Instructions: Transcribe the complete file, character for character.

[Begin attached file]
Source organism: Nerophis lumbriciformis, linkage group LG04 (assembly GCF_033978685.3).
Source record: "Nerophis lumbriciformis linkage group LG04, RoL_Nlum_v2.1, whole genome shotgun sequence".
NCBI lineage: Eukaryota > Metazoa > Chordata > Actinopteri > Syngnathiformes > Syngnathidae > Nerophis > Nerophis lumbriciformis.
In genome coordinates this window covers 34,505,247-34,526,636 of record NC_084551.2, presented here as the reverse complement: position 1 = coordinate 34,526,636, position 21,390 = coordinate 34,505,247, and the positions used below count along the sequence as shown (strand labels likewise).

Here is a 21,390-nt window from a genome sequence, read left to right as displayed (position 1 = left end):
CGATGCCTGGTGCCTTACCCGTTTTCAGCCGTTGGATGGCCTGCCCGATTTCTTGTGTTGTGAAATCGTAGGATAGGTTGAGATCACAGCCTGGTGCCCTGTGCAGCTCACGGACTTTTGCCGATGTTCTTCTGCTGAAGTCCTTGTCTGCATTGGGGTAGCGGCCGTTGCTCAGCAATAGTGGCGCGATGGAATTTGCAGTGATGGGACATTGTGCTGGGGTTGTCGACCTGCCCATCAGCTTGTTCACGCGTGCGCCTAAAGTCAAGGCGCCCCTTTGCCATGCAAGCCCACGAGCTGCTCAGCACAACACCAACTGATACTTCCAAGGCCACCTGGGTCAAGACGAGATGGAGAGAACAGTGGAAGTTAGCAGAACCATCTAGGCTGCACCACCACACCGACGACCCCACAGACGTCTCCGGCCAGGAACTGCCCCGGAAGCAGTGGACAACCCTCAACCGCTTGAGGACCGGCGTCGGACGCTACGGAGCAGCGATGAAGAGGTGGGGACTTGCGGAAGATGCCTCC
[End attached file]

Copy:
Source organism: Nerophis lumbriciformis, linkage group LG04 (assembly GCF_033978685.3).
Source record: "Nerophis lumbriciformis linkage group LG04, RoL_Nlum_v2.1, whole genome shotgun sequence".
NCBI lineage: Eukaryota > Metazoa > Chordata > Actinopteri > Syngnathiformes > Syngnathidae > Nerophis > Nerophis lumbriciformis.
In genome coordinates this window covers 34,505,247-34,526,636 of record NC_084551.2, presented here as the reverse complement: position 1 = coordinate 34,526,636, position 21,390 = coordinate 34,505,247, and the positions used below count along the sequence as shown (strand labels likewise).

Here is a 21,390-nt window from a genome sequence, read left to right as displayed (position 1 = left end):
CGATGCCTGGTGCCTTACCCGTTTTCAGCCGTTGGATGGCCTGCCCGATTTCTTGTGTTGTGAAATCGTAGGATAGGTTGAGATCACAGCCTGGTGCCCTGTGCAGCTCACGGACTTTTGCCGATGTTCTTCTGCTGAAGTCCTTGTCTGCATTGGGGTAGCGGCCGTTGCTCAGCAATAGTGGCGCGATGGAATTTGCAGTGATGGGACATTGTGCTGGGGTTGTCGACCTGCCCATCAGCTTGTTCACGCGTGCGCCTAAAGTCAAGGCGCCCCTTTGCCATGCAAGCCCACGAGCTGCTCAGCACAACACCAACTGATACTTCCAAGGCCACCTGGGTCAAGACGAGATGGAGAGAACAGTGGAAGTTAGCAGAACCATCTAGGCTGCACCACCACACCGACGACCCCACAGACGTCTCCGGCCAGGAACTGCCCCGGAAGCAGTGGACAACCCTCAACCGCTTGAGGACCGGCGTCGGACGCTACGGAGCAGCGATGAAGAGGTGGGGACTTGCGGAAGATGCCTCC